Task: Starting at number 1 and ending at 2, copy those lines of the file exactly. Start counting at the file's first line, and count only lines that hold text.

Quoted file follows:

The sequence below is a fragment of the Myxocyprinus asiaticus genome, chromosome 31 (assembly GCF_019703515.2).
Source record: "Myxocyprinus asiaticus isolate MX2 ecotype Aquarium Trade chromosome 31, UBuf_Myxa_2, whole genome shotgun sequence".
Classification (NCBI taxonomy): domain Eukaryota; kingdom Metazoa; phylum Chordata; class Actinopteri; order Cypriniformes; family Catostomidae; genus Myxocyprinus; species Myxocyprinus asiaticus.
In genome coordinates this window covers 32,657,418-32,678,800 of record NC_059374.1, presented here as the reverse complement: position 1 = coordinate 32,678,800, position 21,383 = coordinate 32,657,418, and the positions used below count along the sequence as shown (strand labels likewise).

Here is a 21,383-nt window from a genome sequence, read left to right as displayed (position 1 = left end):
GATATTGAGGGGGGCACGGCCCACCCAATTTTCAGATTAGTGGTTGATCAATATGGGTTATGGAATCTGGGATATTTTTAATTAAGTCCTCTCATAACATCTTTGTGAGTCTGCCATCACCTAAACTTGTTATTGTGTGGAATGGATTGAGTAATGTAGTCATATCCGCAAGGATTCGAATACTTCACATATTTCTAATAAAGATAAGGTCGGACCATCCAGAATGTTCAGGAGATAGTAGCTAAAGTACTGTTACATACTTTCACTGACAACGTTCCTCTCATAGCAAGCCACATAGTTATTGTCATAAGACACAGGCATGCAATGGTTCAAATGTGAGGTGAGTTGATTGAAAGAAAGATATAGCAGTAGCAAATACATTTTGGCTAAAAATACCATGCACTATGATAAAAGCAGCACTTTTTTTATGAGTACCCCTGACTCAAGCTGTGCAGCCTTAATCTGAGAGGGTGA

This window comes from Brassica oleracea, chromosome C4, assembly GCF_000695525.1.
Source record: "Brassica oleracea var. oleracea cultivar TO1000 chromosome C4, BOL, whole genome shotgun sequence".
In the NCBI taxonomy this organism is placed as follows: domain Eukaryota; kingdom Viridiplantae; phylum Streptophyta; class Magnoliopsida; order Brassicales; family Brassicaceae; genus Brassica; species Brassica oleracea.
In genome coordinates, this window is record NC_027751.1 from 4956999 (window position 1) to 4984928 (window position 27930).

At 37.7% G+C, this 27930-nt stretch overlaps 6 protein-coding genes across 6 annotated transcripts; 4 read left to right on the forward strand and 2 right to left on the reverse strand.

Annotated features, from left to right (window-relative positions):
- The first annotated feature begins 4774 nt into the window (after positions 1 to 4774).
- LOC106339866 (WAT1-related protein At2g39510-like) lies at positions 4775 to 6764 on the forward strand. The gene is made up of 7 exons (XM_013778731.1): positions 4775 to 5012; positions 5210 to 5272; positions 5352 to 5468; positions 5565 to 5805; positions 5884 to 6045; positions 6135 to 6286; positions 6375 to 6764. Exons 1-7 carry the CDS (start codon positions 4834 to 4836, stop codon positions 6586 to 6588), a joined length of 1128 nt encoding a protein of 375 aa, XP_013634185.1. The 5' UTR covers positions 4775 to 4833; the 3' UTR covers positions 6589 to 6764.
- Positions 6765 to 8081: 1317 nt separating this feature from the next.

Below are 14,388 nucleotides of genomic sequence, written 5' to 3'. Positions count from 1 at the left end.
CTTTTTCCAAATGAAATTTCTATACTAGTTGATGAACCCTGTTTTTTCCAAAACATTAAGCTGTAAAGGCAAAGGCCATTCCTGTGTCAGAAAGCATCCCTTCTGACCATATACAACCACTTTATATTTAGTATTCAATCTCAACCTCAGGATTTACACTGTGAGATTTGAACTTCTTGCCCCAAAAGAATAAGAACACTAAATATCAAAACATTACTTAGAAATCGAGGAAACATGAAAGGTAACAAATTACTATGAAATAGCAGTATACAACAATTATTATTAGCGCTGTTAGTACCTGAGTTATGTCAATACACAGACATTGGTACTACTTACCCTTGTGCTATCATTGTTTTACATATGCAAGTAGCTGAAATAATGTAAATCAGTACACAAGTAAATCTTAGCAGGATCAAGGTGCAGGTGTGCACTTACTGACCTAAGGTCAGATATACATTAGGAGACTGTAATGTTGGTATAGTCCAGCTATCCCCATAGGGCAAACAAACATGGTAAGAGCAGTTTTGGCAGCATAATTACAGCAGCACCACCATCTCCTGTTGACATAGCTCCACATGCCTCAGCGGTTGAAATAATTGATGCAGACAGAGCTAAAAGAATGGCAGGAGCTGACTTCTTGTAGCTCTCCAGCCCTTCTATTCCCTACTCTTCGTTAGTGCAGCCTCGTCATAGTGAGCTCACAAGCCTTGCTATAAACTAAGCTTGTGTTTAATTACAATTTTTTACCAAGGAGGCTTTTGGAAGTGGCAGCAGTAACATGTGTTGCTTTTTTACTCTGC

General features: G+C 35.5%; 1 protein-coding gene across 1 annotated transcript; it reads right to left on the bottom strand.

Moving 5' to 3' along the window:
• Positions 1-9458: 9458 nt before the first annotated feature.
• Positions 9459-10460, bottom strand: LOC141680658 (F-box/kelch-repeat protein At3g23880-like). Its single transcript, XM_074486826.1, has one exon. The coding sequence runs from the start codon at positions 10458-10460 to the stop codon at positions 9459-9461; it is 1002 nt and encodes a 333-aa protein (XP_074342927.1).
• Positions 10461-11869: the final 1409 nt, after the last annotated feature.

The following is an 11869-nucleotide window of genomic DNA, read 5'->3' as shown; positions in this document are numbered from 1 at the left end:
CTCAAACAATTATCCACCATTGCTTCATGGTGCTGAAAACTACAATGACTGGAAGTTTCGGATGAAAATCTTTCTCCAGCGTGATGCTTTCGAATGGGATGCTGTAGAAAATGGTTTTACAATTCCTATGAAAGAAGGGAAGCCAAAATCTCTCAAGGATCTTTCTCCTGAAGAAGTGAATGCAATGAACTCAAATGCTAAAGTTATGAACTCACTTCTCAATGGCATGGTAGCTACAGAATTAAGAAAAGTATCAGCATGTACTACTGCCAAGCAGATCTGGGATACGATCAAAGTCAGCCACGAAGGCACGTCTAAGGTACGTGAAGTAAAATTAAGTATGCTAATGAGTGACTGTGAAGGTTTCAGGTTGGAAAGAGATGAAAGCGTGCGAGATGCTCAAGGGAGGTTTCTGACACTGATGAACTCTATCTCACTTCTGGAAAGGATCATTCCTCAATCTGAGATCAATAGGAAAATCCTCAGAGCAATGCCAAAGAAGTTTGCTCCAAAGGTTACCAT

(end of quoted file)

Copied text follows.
The sequence below is a fragment of the Myxocyprinus asiaticus genome, chromosome 31 (assembly GCF_019703515.2).
Source record: "Myxocyprinus asiaticus isolate MX2 ecotype Aquarium Trade chromosome 31, UBuf_Myxa_2, whole genome shotgun sequence".